Being a full-time university student is far from easy—in many respects, it’s like having a full-time job with a hefty task pile and regular deadlines. When not attending class, you’ll be reading tons of assigned materials, conducting research, writing papers, preparing for group presentations, organizing projects and studying for midterms. Here’s a common dilemma many students face: is it realistic to juggle a part-time job with a full course load? You should weigh the following factors before making this important decision.
How intensive is your course load?
University courses demand varying amounts of time and energy, depending on the program. While some courses only require you to attend class, pay attention and write the occasional test, other courses dole out new assignments week after week. Moreover, you may think you’ve got a good handle on how much free time you have in a given semester, only to see your course load increase dramatically in the next semester. When you start to feel overwhelmed by heavy course requirements, you may start to regret the 20 hours a week you promised your boss. University-level projects, tests and assignments often require your full attention if you want to receive decent grades.
How demanding is your job?
It’s really important to figure out precisely how much mental and physical energy your job will require. After a weekend of long, tiring shifts, will you have enough energy to tackle your course work without falling asleep on your textbook? It’s also important to pin down how flexible your employer can be when it comes to adjusting your weekly schedule and number of hours—in the week leading up to a midterm or final exam, for example, you may need to take a couple of days off to allow for extra study time. It’s absolutely essential that you discuss the possibility of rescheduling shifts with your boss well in advance. It also helps to have a friend at work who can cover for you if an unexpected time crunch at school requires you to drop everything else in order to meet a deadline or prep for a test.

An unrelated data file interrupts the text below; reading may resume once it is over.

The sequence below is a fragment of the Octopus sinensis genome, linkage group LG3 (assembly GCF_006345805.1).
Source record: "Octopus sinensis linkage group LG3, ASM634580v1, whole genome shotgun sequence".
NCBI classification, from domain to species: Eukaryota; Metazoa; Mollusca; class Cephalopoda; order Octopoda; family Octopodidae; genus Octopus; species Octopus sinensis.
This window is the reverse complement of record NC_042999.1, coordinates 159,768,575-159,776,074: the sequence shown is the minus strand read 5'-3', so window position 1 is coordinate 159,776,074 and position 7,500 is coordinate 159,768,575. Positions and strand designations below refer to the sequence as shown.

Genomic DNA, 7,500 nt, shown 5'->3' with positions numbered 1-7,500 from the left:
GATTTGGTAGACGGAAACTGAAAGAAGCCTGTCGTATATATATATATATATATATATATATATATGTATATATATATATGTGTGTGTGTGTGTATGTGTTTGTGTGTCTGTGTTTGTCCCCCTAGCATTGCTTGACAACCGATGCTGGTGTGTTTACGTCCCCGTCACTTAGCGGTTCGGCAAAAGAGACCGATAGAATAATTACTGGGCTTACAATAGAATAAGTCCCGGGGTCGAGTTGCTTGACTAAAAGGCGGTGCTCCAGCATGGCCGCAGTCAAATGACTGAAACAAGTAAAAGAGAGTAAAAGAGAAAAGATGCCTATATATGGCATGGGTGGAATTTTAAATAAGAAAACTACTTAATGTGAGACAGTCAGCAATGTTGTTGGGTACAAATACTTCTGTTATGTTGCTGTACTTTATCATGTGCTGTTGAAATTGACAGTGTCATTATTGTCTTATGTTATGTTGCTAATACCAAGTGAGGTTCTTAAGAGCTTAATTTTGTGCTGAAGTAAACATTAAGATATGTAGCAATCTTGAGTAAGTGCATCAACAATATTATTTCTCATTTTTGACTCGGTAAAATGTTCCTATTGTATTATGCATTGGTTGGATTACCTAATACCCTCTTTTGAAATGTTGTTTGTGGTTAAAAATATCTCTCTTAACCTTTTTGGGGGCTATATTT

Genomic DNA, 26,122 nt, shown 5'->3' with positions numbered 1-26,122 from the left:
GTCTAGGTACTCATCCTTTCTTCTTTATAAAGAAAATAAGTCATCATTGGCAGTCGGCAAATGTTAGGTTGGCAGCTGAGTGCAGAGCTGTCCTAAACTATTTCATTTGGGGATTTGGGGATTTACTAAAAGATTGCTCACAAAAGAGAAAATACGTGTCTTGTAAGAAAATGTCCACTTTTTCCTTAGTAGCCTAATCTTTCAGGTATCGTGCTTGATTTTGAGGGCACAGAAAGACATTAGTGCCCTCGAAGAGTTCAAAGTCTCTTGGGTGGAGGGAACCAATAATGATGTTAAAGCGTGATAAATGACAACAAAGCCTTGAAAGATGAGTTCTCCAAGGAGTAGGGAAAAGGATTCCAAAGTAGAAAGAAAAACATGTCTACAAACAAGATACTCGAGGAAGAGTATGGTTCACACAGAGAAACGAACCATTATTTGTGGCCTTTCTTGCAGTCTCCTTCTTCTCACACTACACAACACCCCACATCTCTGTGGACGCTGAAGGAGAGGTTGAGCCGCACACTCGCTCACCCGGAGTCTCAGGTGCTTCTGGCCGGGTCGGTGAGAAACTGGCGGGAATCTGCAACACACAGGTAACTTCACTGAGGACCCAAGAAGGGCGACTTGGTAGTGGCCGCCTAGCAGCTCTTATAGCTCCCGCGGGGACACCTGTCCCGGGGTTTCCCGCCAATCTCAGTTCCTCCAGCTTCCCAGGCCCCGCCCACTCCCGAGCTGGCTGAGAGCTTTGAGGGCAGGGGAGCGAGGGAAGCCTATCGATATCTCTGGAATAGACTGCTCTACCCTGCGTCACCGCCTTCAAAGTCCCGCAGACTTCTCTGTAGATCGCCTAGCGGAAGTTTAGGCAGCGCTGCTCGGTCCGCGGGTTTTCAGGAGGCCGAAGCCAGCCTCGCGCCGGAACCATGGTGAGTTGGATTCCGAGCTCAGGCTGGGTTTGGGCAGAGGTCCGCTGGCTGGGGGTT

What is your transportation situation?
If it takes you all morning to get to work via bus and just as long to get home, this will eat up valuable time that could be spent studying or completing assignments. Besides calculating the travel time between home and work, you must also take travel time between school and work into account, since this journey may also become part of your daily routine. If possible, bring your course materials with you so that you can be productive on the road.
Balancing work and school can pose serious physical and psychological challenges, so try to keep your stress level to a minimum. Regular exercise, adequate sleep, a healthy diet and scheduled intervals of downtime can all help combat stress and anxiety. Keep your priorities straight—school should always come first, but don’t quit your job unless you feel you absolutely have to. And whatever you do, don’t work yourself to death! Listen to your gut and take on only what you think you can handle, so that your pursuit of post-secondary education remains a positive and fulfilling experience.